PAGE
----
Capital Controls May Threaten Malaysian Housing Project
(Beijing) — Property developer Country Garden Group said China’s restrictions on capital outflows had nothing to do with its decision to idle mainland sales centers for a Malaysian housing complex under construction near Singapore.
The sales offices in Shanghai and other cities serve Chinese home shoppers eyeing existing and future units in the 25 billion yuan ($3.6 billion) Forest City complex, which is slated to house up to 100,000 people after it is completed in the 2030s.
The complex is in the southern Malaysian city of Johor Bahru, on a causeway opposite Singapore. It’s being touted as a modern, ecologically friendly complex for people living in the Singapore metropolis.
A company spokesman told Caixin that all sales center activities on the mainland had been suspended so that office renovations could be made, and that the move had nothing to do with Beijing’s ongoing effort to slow an exodus of individual investor capital.
Nevertheless, a Malaysian government official has reportedly blamed China’s capital outflow controls for at least indirectly influencing the Country Garden project. Malaysia Second Minister of Finance Johari Abdul Ghani told the Singapore media outlet Lianhe Zaobao on Sunday that Beijing’s controls worry Malaysia because China is an important trading partner, accounting for 16% of his nation’s foreign trade last year.
In addition, Wu Bijun, general manager of Country Garden’s finance office, said the company’s projects in Malaysia have been affected by the Chinese government’s stricter capital outflow controls, the Hong Kong newspaper South China Morning Post reported in January.
Sources who asked not to be named told Caixin that mainland buyers of Forest City units have gotten around capital controls by buying Hong Kong insurance policies and using those policies to pay Country Garden.
About 70% of the buyers have been Chinese since the project got underway in March 2016, according to the Reuters news agency. Country Garden reportedly sold about 18 billion yuan worth of units last year.
The housing project targets members of China’s emerging middle class seeking to invest in property overseas but who can’t afford to buy in the United States and Europe, a Malaysia-based salesperson for Forest City told Caixin.
Country Garden’s advertisements highlight the complex’s favorable location and “freehold” ownership status, which is considered better than the 70-year limit on homeowner rights in China. Moreover, units in the Malaysian complex sell for about 20,000 yuan per square meter, about half the cost of apartments in Beijing and Shanghai.
In addition to Country Garden, Chinese real estate giants such as Dalian Wanda Group, China Vanke Co. and Greenland Group have in recent years acquired buildings and developed land overseas in order to sell property to mainlanders. Most targeted regions are areas of developed countries familiar with Chinese buyers rather than less-developed countries where foreign-investor risks can be great, an executive at a major developer told Caixin.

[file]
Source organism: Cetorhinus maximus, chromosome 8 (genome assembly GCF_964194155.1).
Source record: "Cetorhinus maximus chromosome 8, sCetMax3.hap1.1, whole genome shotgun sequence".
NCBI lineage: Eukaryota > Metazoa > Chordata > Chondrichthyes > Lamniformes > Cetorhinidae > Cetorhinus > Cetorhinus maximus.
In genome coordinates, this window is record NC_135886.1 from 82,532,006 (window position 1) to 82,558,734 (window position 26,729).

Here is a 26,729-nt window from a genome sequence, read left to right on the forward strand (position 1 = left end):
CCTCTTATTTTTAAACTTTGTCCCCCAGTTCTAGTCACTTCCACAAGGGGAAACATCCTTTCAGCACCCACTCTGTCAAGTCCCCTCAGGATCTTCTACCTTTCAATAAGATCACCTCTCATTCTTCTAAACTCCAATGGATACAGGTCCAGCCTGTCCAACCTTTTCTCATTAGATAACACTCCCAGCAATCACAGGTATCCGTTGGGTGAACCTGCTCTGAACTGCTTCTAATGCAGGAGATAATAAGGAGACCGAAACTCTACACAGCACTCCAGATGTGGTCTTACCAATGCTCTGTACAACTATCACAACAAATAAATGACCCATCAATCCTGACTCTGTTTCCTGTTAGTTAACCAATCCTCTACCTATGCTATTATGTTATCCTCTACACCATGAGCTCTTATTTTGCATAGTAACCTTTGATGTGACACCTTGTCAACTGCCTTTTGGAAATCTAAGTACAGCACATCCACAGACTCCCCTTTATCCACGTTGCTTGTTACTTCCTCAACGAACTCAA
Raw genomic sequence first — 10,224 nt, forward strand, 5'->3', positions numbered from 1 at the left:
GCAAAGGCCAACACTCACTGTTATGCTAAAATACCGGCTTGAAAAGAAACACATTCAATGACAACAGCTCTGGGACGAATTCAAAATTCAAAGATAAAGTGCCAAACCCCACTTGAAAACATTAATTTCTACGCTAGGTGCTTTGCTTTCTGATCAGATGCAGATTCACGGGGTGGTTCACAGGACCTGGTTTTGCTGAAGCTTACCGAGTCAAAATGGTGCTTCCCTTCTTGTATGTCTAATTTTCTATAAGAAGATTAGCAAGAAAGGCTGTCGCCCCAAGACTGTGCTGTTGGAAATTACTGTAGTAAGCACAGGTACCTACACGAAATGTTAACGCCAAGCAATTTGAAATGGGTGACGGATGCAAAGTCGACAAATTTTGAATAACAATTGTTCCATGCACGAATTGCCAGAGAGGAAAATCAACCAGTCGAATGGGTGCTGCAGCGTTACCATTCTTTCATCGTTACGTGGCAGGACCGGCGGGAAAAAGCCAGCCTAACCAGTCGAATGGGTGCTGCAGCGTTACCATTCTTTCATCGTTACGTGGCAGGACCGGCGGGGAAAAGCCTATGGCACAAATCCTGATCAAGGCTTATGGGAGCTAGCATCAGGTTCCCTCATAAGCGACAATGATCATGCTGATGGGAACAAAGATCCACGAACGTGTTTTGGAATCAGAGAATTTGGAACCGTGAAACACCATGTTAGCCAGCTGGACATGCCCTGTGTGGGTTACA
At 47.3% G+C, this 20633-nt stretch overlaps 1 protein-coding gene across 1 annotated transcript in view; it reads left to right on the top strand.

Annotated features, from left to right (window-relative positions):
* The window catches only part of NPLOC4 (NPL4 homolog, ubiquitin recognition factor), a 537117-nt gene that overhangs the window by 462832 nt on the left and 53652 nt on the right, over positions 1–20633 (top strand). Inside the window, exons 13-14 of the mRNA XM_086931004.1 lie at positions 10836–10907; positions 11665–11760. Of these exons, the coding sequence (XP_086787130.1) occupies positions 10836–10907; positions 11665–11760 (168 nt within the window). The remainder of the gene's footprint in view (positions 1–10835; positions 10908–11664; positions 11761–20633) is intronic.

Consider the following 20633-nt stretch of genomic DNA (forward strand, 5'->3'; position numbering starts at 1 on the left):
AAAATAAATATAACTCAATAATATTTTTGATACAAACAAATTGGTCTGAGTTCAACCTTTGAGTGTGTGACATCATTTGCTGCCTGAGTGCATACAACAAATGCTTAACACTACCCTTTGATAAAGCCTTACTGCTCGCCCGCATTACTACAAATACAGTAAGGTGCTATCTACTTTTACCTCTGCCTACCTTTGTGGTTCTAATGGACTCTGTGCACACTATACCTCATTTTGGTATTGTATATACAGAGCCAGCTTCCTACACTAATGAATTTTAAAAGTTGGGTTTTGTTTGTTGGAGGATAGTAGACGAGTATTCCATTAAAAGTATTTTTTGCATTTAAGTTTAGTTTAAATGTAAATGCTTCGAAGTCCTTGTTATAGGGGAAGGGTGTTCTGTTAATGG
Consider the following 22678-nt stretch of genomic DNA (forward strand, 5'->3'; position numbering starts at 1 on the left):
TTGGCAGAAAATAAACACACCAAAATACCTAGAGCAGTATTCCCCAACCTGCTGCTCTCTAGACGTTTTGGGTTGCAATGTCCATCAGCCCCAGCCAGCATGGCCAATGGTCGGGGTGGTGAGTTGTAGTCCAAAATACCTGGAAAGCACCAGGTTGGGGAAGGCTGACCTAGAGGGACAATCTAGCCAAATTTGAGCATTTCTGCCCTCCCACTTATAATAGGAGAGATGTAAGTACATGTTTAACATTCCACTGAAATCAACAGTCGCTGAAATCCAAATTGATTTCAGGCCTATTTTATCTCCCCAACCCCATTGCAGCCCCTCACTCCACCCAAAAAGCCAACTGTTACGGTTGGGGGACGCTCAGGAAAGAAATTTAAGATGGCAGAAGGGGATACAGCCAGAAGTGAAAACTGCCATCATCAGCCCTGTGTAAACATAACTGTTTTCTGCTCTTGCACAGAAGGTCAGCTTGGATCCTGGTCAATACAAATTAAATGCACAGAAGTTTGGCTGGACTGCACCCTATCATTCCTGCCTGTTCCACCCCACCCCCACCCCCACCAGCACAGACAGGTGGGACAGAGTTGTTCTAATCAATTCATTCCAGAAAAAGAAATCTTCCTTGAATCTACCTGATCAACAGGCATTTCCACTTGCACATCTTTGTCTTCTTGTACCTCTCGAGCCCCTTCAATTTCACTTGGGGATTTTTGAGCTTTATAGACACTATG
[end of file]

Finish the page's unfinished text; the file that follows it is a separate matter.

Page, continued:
The executive said China’s entire real estate industry is now closely watching Country Garden’s Malaysia project to see whether the expanding overseas property business is sustainable.
After noting that “Chinese developers’ overseas projects mainly target Chinese buyers,” a domestic property developer executive told Caixin these projects have recently grown less attractive due to changing business conditions.
Reacting to a weakening yuan and shrinking foreign exchange reserves, the government in January strengthened scrutiny of Chinese nationals seeking foreign currency. As a result, anyone seeking to exchange yuan for foreign currency must first fill out an application form stating the purpose of the foreign money and when it will be spent. The form also includes the warning: “Do not use it to purchase property overseas.”
The government also limits the amount of foreign capital each Chinese national can obtain to up to $50,000 a year.
Technically, the government has never allowed the use of foreign currency exchanged from yuan to buy property overseas. But until recently, this rule was loosely enforced as forex shoppers did not have to apply for permission to buy.
Moreover, property buyers circumvented rules by, for example, pooling money from multiple family members’ $50,000 annual quotas and verbally promising at Chinese bank-teller windows that the purpose of the foreign currency was “traveling.”
Buying U.S. dollar-denominated insurance policies in Hong Kong also turned popular for capital control circumvention. After the practice caught fire, Chinese authorities acted to stem the flow.
In October, for example, the government-backed bank card association firm China UnionPay forbade the use of its bankcards off the mainland for buying investment-linked insurance packages.
Contact reporter Coco Feng (firstname.lastname@example.org)
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